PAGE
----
The New South Wales government announced on 17 August 2016 that it had ordered 512 new intercity carriages to be built in South Korea. The new trains will be wider than existing V-set trains; some modifications will be required to the Blue Mountains line stations and tunnels.
Sending so much work (AU$2.3 billion) overseas attracted adverse comments. However, few people have considered passenger comfort.
The seats in the upper and lower decks of the carriages will not be reversible. At any time half of them will face away from the direction of travel. It is well-known that passengers on long trips have a strong preference for facing forwards and don't like knocking strangers' knees.
The authorities are well aware of this passenger preference but favour fixed seats because they:
We suspect that anyone complaining about the fixed seats, before or after the trains enter service, will be told that selecting fixed seats made the seating more comfortable. There is some truth in this - they are much more comfortable than standing for the couple of extra seats permitted by the smaller fixed-direction seating.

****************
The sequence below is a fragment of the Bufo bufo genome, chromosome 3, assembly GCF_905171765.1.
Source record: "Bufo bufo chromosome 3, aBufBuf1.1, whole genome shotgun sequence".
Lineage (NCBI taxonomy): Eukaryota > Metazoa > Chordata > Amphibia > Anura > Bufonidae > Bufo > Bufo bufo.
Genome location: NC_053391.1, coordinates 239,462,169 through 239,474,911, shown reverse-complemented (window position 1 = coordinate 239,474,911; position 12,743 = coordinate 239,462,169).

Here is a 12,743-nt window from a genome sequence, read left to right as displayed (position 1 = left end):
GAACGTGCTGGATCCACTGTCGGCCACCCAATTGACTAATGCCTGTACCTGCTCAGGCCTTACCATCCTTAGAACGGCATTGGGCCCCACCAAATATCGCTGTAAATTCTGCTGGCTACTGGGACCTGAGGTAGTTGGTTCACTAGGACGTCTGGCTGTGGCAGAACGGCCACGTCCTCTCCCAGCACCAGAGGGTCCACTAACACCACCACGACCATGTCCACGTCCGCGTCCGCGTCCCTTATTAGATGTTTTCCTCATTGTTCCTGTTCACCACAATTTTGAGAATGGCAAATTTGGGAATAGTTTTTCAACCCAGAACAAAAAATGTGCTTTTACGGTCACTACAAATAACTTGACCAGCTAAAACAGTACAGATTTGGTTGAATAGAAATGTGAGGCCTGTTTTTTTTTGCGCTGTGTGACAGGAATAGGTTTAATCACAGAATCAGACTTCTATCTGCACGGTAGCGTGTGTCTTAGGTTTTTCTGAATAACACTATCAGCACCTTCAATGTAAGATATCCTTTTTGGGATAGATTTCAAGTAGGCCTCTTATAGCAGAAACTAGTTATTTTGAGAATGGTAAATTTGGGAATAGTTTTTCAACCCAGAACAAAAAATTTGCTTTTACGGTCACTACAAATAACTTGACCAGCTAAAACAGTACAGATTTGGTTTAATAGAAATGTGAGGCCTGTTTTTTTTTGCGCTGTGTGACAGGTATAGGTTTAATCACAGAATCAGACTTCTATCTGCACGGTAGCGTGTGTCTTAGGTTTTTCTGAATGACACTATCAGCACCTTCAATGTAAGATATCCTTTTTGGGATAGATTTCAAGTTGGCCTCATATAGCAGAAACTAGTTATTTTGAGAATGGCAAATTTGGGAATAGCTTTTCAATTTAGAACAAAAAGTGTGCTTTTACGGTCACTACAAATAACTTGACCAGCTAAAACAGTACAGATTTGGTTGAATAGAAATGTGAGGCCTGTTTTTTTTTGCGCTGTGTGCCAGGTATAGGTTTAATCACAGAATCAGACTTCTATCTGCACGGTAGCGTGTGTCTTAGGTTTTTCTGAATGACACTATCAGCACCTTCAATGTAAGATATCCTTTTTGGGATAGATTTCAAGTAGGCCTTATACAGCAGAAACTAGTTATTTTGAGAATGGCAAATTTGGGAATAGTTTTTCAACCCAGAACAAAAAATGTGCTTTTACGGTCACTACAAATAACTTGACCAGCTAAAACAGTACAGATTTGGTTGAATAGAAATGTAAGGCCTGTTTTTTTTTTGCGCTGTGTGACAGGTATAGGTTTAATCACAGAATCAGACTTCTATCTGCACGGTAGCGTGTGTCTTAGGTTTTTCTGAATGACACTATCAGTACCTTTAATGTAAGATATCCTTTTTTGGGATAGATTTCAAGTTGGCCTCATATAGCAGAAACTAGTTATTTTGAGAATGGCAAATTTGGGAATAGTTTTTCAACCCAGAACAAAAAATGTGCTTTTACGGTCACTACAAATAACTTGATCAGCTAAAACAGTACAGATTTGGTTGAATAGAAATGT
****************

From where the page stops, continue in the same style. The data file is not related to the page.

The seats will be equipped with power outlets for passengers with smartphones/iPads etc and, for all we know, with wifi. This raises a further excuse - complaints about fixed seats might be met by the authorities saying it was impracticable to have reversing seats with power connections.
It is intended to run the trains without guards; any passenger issues are to be dealt with by an attendant.
Help us tell the authorities that the seats should be re-specified to be reversible.
There have long been capacity issues on these lines at peak. Blue Mountains trains are also noted for heavy overcrowding on weekends yet authorities seem reluctant to authorise extra carriages.